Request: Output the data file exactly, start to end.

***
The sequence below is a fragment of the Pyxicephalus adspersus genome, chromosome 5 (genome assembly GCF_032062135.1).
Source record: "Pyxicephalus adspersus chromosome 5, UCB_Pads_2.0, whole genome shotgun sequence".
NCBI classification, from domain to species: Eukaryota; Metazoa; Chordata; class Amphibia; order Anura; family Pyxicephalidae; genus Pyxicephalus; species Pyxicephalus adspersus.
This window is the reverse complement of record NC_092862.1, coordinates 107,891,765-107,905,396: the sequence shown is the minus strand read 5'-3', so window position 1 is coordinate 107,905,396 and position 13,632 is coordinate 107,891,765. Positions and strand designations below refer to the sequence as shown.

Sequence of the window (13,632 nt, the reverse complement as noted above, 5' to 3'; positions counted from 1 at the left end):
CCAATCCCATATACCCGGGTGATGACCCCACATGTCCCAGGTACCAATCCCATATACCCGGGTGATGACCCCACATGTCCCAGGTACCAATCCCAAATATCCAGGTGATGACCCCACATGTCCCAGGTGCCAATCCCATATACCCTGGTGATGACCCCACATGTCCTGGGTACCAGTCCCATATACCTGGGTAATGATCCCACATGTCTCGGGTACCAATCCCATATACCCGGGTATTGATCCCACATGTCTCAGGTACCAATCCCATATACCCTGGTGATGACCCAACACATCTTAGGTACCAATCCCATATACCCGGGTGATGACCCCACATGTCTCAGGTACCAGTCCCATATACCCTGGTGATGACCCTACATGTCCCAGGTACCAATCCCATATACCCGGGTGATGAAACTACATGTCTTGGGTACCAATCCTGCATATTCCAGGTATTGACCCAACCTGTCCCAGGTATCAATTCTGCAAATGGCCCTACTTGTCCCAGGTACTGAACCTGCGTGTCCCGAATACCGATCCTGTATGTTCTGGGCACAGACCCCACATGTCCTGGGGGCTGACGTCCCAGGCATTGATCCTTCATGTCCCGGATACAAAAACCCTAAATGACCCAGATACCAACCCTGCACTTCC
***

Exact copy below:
The sequence below is a fragment of the Pyxicephalus adspersus genome, chromosome 5 (genome assembly GCF_032062135.1).
Source record: "Pyxicephalus adspersus chromosome 5, UCB_Pads_2.0, whole genome shotgun sequence".
NCBI classification, from domain to species: Eukaryota; Metazoa; Chordata; class Amphibia; order Anura; family Pyxicephalidae; genus Pyxicephalus; species Pyxicephalus adspersus.
This window is the reverse complement of record NC_092862.1, coordinates 107,891,765-107,905,396: the sequence shown is the minus strand read 5'-3', so window position 1 is coordinate 107,905,396 and position 13,632 is coordinate 107,891,765. Positions and strand designations below refer to the sequence as shown.

Sequence of the window (13,632 nt, the reverse complement as noted above, 5' to 3'; positions counted from 1 at the left end):
CCAATCCCATATACCCGGGTGATGACCCCACATGTCCCAGGTACCAATCCCATATACCCGGGTGATGACCCCACATGTCCCAGGTACCAATCCCAAATATCCAGGTGATGACCCCACATGTCCCAGGTGCCAATCCCATATACCCTGGTGATGACCCCACATGTCCTGGGTACCAGTCCCATATACCTGGGTAATGATCCCACATGTCTCGGGTACCAATCCCATATACCCGGGTATTGATCCCACATGTCTCAGGTACCAATCCCATATACCCTGGTGATGACCCAACACATCTTAGGTACCAATCCCATATACCCGGGTGATGACCCCACATGTCTCAGGTACCAGTCCCATATACCCTGGTGATGACCCTACATGTCCCAGGTACCAATCCCATATACCCGGGTGATGAAACTACATGTCTTGGGTACCAATCCTGCATATTCCAGGTATTGACCCAACCTGTCCCAGGTATCAATTCTGCAAATGGCCCTACTTGTCCCAGGTACTGAACCTGCGTGTCCCGAATACCGATCCTGTATGTTCTGGGCACAGACCCCACATGTCCTGGGGGCTGACGTCCCAGGCATTGATCCTTCATGTCCCGGATACAAAAACCCTAAATGACCCAGATACCAACCCTGCACTTCC